The Washington Football Team's defense doesn't have a lot of credibility left after letting Justin Herbert, Daniel Jones and Josh Allen, along with those quarterbacks' respective offenses, have excellent outings against it. A bit remains — the unit was quite effective in 2020 and still has what many regard as talented pieces — but not much.
Now, if the discouraging trend continues this weekend against Matt Ryan and the Falcons, then whatever cachet the unit still owns will disappear entirely.
While Jack Del Rio's group has fallen far short of preseason expectations with its performance in Weeks 1, 2 and 3, at least Herbert and Allen are regarded as two of the sport's most feared and gifted signal callers, whiles Jones possesses mobility that has always given his rival organization trouble.
Ryan, on the other hand, is an undoubtedly accomplished player but also one who's on the backside of the backside of his career and a passer who makes a 12-story apartment building look mobile. The prospect of facing the present edition of the former No. 1 overall pick isn't nearly as frightening as it once was.
So, even though both Ron Rivera and Taylor Heinicke praised Ryan on Wednesday — the coach pointed to Ryan's "wisdom and experience" plus his past MVP award while Ryan's counterpart called him a Hall of Fame candidate — Del Rio's bunch better be ready to take their piling frustrations out on the Falcons' cornerstone in numerous ways.
The first manner that Washington should be able to overwhelm Ryan is in the pocket. Last week in Buffalo, Daron Payne was a constant in the Bills' backfield and Chase Young had a few (though still not enough) chances of his own, but Allen was able to dodge them thanks to his quicks and pick out an open receiver.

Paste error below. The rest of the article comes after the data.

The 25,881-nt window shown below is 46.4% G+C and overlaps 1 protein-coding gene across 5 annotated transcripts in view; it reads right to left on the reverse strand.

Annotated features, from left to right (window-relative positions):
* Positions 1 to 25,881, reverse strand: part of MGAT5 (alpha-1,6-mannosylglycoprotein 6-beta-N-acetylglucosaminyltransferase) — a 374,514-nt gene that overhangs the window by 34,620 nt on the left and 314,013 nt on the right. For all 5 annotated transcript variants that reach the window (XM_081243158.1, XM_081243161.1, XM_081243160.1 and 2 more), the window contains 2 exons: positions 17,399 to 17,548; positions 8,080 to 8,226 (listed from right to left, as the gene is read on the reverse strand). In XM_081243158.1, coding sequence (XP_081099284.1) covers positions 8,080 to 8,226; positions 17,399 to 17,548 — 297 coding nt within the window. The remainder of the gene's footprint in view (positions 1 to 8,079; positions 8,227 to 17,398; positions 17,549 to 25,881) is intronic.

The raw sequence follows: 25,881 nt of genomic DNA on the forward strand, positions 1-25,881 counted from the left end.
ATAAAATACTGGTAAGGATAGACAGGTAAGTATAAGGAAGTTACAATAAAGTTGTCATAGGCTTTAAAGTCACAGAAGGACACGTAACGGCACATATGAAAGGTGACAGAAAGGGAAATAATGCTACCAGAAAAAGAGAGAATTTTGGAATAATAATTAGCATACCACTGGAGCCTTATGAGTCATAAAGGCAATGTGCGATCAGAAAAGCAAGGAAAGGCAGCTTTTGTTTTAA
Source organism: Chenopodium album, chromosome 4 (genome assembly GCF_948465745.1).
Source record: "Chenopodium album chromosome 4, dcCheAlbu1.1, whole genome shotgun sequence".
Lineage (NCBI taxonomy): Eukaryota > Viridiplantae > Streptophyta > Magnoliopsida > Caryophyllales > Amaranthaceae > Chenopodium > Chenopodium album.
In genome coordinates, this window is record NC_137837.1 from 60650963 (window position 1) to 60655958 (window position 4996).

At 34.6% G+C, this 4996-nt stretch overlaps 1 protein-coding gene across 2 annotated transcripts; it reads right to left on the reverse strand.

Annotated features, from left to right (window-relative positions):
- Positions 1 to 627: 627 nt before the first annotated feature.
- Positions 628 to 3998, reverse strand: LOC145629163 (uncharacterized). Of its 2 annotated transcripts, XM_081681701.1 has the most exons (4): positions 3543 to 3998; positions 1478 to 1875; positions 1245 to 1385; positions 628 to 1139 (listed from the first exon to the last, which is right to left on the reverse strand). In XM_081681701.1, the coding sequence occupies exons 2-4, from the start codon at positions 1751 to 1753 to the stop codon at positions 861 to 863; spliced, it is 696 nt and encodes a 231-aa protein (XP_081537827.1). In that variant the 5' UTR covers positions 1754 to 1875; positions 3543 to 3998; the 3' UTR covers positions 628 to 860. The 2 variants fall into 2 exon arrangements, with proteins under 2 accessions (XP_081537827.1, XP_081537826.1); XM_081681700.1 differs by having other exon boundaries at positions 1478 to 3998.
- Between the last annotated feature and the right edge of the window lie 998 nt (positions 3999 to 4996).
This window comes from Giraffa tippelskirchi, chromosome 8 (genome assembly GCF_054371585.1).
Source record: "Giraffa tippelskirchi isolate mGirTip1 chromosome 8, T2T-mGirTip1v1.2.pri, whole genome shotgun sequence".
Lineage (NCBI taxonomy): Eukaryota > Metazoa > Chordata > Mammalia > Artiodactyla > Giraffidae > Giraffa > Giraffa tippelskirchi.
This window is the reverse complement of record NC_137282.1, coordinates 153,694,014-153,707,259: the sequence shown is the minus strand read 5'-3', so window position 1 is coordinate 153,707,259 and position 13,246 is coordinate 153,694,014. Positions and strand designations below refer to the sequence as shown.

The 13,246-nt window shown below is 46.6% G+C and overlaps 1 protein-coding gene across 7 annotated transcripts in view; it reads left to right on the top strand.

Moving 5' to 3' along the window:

In Atlanta, however, if Payne beats his man as repeatedly as he did in Week 3, he'll have more opportunity to complete those sequences with a sack. Same with Young, as well as Jonathan Allen and Montez Sweat. As a defensive line, those four and their backups must continue to get in sync and rush as one, but versus a more statue-like QB such as Ryan, the margin for error ought to be more forgiving.
Ryan's lack of shiftiness isn't the only thing Washington can expose Sunday. The 36-year-old has chucked just three balls more than 20 yards in 2021, and none of them have gone for completions. In fact, in his most recent outing in New York, he didn't even try a pass of that distance.
Overall, Ryan's averaging a small 6 yards-per-attempt, which puts him 28th in the NFL in that stat. Yes, he's got a couple of notable targets in Calvin Ridley and Kyle Pitts, but Atlanta's deep passing attack is basically nonexistent. Therefore, Washington's secondary won't be as threatened over top as it has thus far, meaning it can be more aggressive and sit on the short to intermediate stuff.
It'd be foolish to pretend like Ryan is a hopeless nobody who's about to post a rating of 22.4. There are only 10 men in the history of the sport who've tossed 350 touchdowns, and he's one of them. What he lacks in athleticism and desire to air it out, he makes up for with smarts and recognition.
Also, Washington's defense has been given the benefit of the doubt plenty already in this campaign — "Herbert didn't play at all in the preseason, they'll jump all over him!" ... "Jones is so turnover-prone, they'll force three out of him at minimum." — and it has underwhelmed with a startling consistency. If the unit isn't focused at Mercedes-Benz Stadium, Ryan will gladly make it pay.
That said, the D-line, linebackers, corners and safeties should all be very locked in after another round of criticism and questioning from the public and media, and if they are, there's the potential for them to exploit the weaknesses in Ryan's skill set from the first quarter to the fourth.
That's the upside of Sunday for Washington. The downside, meanwhile... well, there'll be loads of time to discuss all that beginning Monday morning if needed.